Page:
Monday, October 13, 2014

Programming with interface and programming to interface

Another good habit that every programmer adopt is programming to interfaces, rather than programming to implementations. It is clearly not about using interfaces in your application, though you are using interfaces at design level, it is very hard to make coders to get benefit out it. There is a very big difference between programming with interfaces and programming to interfaces. The main difference is that

  • programming with interfaces -design level
  • programming to interfaces -coding level

To understand what I exactly mean, just look into the below example.

 interface Animal {  
   public void eat();  
 }  
 class Human implements Animal{  
   public void eat(){  
     // Eat cakes and Buns   
   }  
 }  
 class Dog implements Animal{  
   public void eat(){  
     // Eat bones   
   }  
 }  
If you see the above code, we just took an interface called Animal and designed another two classes by implementing the same interface. Let's now discuss where exactly the two sentences programming with interfaces and programming to interfaces comes into picture.

Programming with Interfaces :

Keeping the above code in mind, at design level (before start coding) itself one must decide weather to use interfaces or not based on the business logic. In the above example I decide to place an interface called Animal and I'll put all the common functionality in the interface. Later if you are saying that your class is said to be an Animal, you class must implement my Animal interface. Later I'l use that Interface to write my generic methods, and to create generic functionality. For ex, I can create methods like this
public makeAnimalEat( Animal animal ) {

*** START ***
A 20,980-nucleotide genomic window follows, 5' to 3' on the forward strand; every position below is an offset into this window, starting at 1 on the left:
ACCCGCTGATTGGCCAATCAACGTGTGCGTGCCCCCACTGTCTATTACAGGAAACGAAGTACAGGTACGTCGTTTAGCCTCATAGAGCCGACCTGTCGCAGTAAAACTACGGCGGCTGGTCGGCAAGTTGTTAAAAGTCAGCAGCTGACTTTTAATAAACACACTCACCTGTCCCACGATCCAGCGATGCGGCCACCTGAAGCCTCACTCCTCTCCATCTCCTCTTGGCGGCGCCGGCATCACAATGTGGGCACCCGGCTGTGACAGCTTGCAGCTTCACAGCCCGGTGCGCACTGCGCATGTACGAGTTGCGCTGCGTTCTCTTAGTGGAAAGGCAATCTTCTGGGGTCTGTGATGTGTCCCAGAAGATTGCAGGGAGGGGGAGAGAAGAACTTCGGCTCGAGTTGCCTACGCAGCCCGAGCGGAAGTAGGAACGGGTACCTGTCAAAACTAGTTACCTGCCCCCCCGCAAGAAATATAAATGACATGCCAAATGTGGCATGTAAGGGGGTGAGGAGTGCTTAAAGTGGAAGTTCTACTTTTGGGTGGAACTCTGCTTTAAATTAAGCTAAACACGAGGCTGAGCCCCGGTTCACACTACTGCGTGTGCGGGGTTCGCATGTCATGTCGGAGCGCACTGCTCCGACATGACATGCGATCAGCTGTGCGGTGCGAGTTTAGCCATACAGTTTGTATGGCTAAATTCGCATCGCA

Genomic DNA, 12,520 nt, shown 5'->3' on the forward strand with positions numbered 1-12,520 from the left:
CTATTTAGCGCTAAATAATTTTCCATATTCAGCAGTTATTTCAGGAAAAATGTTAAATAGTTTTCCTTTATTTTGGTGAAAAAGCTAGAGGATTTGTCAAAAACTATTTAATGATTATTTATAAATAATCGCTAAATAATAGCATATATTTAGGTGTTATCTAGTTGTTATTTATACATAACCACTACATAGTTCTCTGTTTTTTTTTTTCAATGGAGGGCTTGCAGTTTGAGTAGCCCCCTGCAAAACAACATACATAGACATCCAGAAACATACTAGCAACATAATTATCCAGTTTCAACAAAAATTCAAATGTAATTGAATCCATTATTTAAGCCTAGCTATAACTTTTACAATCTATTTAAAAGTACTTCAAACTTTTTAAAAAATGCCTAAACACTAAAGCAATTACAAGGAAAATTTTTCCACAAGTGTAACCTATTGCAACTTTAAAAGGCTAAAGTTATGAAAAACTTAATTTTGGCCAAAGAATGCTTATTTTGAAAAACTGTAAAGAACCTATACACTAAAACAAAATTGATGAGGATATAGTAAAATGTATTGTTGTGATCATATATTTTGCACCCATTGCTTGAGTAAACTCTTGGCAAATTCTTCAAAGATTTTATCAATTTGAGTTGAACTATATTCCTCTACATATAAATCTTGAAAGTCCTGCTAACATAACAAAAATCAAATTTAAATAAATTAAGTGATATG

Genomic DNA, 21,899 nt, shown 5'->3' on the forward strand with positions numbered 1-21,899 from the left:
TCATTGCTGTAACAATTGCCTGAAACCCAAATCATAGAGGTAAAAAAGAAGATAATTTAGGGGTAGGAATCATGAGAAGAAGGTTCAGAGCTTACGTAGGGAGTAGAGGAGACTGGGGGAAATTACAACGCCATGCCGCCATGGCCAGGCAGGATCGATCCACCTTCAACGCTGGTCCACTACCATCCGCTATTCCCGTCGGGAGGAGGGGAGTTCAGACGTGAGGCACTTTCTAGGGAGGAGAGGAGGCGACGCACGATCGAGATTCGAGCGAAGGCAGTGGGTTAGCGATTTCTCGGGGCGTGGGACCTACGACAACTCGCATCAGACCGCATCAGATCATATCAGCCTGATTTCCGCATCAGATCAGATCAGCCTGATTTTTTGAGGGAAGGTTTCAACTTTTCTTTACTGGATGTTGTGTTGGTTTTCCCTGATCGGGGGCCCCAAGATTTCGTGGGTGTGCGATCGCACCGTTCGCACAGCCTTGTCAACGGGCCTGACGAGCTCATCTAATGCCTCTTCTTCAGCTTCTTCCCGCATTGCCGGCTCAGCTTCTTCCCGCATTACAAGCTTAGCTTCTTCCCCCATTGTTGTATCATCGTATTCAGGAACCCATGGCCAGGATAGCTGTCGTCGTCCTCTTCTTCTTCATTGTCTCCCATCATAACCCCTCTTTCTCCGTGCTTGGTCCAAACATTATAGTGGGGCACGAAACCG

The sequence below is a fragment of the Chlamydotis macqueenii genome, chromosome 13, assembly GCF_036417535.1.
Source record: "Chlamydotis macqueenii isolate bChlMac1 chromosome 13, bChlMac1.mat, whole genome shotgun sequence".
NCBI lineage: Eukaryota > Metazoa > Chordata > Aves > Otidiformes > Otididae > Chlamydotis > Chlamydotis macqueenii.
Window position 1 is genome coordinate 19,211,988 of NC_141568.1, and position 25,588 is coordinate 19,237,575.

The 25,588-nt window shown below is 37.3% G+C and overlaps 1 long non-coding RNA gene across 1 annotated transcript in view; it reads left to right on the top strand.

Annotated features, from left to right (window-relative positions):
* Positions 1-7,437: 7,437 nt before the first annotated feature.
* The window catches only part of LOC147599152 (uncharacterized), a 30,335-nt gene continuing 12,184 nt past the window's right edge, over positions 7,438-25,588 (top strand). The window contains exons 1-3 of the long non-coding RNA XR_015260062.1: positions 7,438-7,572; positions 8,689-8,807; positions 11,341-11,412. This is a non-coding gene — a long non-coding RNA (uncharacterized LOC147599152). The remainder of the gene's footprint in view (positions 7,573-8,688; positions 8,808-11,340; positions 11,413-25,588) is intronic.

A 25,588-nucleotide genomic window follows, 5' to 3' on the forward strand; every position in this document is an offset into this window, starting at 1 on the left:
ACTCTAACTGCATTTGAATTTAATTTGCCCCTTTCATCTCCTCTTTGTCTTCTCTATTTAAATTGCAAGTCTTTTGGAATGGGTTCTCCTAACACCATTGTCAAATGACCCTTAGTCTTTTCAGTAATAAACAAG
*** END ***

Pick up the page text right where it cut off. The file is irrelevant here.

animal.eat();   
  }  
 Dog dog = new Dog();  
 makeAnimalEat(dog);  
 //since every Dog implement interface, it is allowed to pass Dog to that method.
Another method to make a group eat,
public static makeAllAnimalsEat( List<Animal> animals ) {  
  for (Animal animal : animals) {  
  animal.eat();  
 } 
In above methods (instance or static methods) though you are not aware of what type of animal being passed to the method, you can still make the Animal eat. The above shown methods are just small examples and like wise you can create much more complex functionality with simple effort of making/planning your functionality with Interfaces. This is exactly programming with interfaces. When ever there is a possibility, go ahead and use Interface instead a Class so you won't end up in writing different methods for different Classes.


Programming to Interfaces :

The concept of programming to interface comes in to picture only at the time of creating/instancing of object. Consider you are writing code to create Room in Zoo. Each room have an Animal inside it. Let's call it as a DogRoom.
public class AnimalRoom {  
 // creating an animal inside Room  
 Dog dog = new Dog();  
 dog.doSomeThing();  
 // play with dog  
 } 
The above code works fine and you need not worry about it. Problem arises when you planning to change the type of Animal inside the room. For example you are planning to change to a Cat. Then if you are writing Dog dog = new Dog() and when you want to change it to Cat , you have to check/change all the methods/variables of Dog to Cat. But if you program to interface 
Animal animal = new Dog();  
// play with animal here  
When ever you need to change just change the Right Hand Side of the initialization part and you are done without any code breakage and without any compiler error.
Animal animal = new Cat();  
// play with animal here 
You are just done. Nothing to change other than that initialization part. That is what exactly programming to interface.

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